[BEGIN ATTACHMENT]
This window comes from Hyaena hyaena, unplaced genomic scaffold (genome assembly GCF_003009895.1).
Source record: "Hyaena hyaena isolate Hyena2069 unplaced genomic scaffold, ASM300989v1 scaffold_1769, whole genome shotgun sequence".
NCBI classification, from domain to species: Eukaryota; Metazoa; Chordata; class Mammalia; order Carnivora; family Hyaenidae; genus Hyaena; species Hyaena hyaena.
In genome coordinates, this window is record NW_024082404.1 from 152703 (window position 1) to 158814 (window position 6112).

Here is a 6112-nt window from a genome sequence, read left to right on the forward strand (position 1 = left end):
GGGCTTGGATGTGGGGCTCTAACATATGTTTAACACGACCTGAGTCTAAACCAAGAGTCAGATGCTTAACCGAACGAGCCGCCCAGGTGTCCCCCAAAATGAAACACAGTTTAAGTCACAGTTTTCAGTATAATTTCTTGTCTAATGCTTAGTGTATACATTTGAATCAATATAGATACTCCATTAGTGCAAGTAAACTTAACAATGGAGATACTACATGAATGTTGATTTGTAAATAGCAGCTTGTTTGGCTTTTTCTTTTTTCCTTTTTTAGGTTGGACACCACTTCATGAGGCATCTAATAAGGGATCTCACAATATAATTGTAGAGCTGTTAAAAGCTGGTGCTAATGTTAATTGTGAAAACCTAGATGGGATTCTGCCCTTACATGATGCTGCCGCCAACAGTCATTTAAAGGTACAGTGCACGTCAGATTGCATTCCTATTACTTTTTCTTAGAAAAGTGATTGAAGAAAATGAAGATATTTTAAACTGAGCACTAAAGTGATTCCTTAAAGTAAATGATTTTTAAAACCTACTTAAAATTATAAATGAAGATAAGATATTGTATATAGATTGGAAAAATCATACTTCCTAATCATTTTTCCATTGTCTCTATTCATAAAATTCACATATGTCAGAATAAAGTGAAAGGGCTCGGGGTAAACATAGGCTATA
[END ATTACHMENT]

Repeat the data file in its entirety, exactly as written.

This window comes from Hyaena hyaena, unplaced genomic scaffold (genome assembly GCF_003009895.1).
Source record: "Hyaena hyaena isolate Hyena2069 unplaced genomic scaffold, ASM300989v1 scaffold_1769, whole genome shotgun sequence".
NCBI classification, from domain to species: Eukaryota; Metazoa; Chordata; class Mammalia; order Carnivora; family Hyaenidae; genus Hyaena; species Hyaena hyaena.
In genome coordinates, this window is record NW_024082404.1 from 152703 (window position 1) to 158814 (window position 6112).

Here is a 6112-nt window from a genome sequence, read left to right on the forward strand (position 1 = left end):
GGGCTTGGATGTGGGGCTCTAACATATGTTTAACACGACCTGAGTCTAAACCAAGAGTCAGATGCTTAACCGAACGAGCCGCCCAGGTGTCCCCCAAAATGAAACACAGTTTAAGTCACAGTTTTCAGTATAATTTCTTGTCTAATGCTTAGTGTATACATTTGAATCAATATAGATACTCCATTAGTGCAAGTAAACTTAACAATGGAGATACTACATGAATGTTGATTTGTAAATAGCAGCTTGTTTGGCTTTTTCTTTTTTCCTTTTTTAGGTTGGACACCACTTCATGAGGCATCTAATAAGGGATCTCACAATATAATTGTAGAGCTGTTAAAAGCTGGTGCTAATGTTAATTGTGAAAACCTAGATGGGATTCTGCCCTTACATGATGCTGCCGCCAACAGTCATTTAAAGGTACAGTGCACGTCAGATTGCATTCCTATTACTTTTTCTTAGAAAAGTGATTGAAGAAAATGAAGATATTTTAAACTGAGCACTAAAGTGATTCCTTAAAGTAAATGATTTTTAAAACCTACTTAAAATTATAAATGAAGATAAGATATTGTATATAGATTGGAAAAATCATACTTCCTAATCATTTTTCCATTGTCTCTATTCATAAAATTCACATATGTCAGAATAAAGTGAAAGGGCTCGGGGTAAACATAGGCTATA